LaShana Lewis

People of color should participate in the March for Science on Saturday, April 22 because we have been left out of the conversation of where STEM (science, technology, engineering, and math) is going for far too long. Historically speaking, we have been major contributors to innovation since the beginning, but we have been pushed off to the side, ignored or stolen from in this industry. To be seen, we need to make ourselves be seen and continue to be stubborn as we participate in the STEM fields.

I march for science to bring visibility to women of color, particularly black women, in engineering and technology. Without the participation of women in computer programming – such as Dorothy Vaughan and Katherine Johnson – my recognition as a black woman in technology would not exist.  But even so, we are still fighting for recognition to this day. According to Hired’s “Women, Work, and the State of Wage Inequality” report,  in the technology sector alone, black men make only .88 cents to the dollar that a white man makes, while black women make just .79 cents to that same dollar.

And on top of that, it’s already been proven that diverse companies and organizations are more financially successful and more innovative than those that are not diverse. With people of color involved in STEM, we create more diversity, not only because of our skin color, but also because our distinct thoughts and experiences help solve problems.

But even more than what I’ve mentioned above, the sciences matter. We’ve already seen the effects of climate change – more children have asthma because of it. Vaccines have saved lives and, without them, we’ve seen more recent outbreaks of measles. Many people I grew up with received their science and technology education through programs like PBS. In fact, one Colorado newspaper reports that communities of color and poor communities “watch PBS KIDS in higher numbers than commercial children’s programming.”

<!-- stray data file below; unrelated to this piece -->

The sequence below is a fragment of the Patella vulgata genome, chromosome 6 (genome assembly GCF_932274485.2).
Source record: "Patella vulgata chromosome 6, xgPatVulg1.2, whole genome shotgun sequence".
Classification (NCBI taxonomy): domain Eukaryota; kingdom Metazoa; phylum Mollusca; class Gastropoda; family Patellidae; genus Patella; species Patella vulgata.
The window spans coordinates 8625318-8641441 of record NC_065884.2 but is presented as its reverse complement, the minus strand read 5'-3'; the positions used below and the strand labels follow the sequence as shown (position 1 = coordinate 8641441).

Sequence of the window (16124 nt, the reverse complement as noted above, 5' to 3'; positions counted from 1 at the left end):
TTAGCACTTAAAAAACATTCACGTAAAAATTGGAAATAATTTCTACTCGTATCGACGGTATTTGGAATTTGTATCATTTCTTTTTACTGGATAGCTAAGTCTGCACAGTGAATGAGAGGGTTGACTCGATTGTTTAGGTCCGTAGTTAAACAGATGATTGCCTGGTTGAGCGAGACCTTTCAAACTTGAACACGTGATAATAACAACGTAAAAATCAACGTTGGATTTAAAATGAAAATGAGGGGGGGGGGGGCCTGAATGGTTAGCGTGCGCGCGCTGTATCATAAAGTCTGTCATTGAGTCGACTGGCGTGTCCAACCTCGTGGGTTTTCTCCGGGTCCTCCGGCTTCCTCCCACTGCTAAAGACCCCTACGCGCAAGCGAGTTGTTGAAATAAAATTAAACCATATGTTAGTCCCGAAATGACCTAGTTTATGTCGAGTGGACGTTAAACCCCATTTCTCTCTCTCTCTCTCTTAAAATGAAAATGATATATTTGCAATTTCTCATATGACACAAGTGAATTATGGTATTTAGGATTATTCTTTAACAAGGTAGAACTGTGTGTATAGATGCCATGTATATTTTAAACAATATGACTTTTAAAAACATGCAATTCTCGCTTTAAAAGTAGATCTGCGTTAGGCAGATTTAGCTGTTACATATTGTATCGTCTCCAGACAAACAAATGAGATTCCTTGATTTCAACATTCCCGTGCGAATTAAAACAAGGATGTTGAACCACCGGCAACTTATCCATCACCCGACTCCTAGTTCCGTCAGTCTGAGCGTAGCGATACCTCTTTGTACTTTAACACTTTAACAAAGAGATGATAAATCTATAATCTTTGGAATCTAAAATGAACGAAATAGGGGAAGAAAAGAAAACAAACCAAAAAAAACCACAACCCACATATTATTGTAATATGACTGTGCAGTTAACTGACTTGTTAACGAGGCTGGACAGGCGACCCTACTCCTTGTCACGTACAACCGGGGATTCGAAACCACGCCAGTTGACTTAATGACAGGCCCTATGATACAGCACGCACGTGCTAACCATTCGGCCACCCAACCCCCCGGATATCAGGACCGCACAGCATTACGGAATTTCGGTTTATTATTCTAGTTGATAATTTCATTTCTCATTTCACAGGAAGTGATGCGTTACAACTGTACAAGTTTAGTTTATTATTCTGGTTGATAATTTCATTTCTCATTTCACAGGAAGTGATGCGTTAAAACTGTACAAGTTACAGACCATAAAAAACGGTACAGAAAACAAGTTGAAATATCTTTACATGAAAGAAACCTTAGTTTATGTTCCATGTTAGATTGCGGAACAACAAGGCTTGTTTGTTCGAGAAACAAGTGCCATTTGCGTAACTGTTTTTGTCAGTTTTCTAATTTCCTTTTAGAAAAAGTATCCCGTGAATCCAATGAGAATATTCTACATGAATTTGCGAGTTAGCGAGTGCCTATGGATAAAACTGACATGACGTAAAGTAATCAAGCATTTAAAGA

These are the topics we should care about, the topics that make me march above all else, because I have two nephews and two nieces who deserve to live in a world that is more advanced and far improved compared to the one we live in now. Our world is more advanced than the one our parents grew up in, and I would expect nothing less for the next generation.

Please join me at the March for Science St. Louis on Saturday, April 22, starting at 1 p.m. in front of Union Station at 18th and Market streets. We will march from Union Station to Luther Ely Smith Square. At the end of the March, please stick around to hear from some local speakers in our STEM community – and grab some food from our food trucks. We also encourage people to continue the celebration of STEM at the free Earth Day Festival in Forest Park for the remainder of the weekend.

LaShana Lewis is a systems engineer at MasterCard, and she is a St. Louis city resident currently co-chairing the Social Media Team for March for Science St. Louis.

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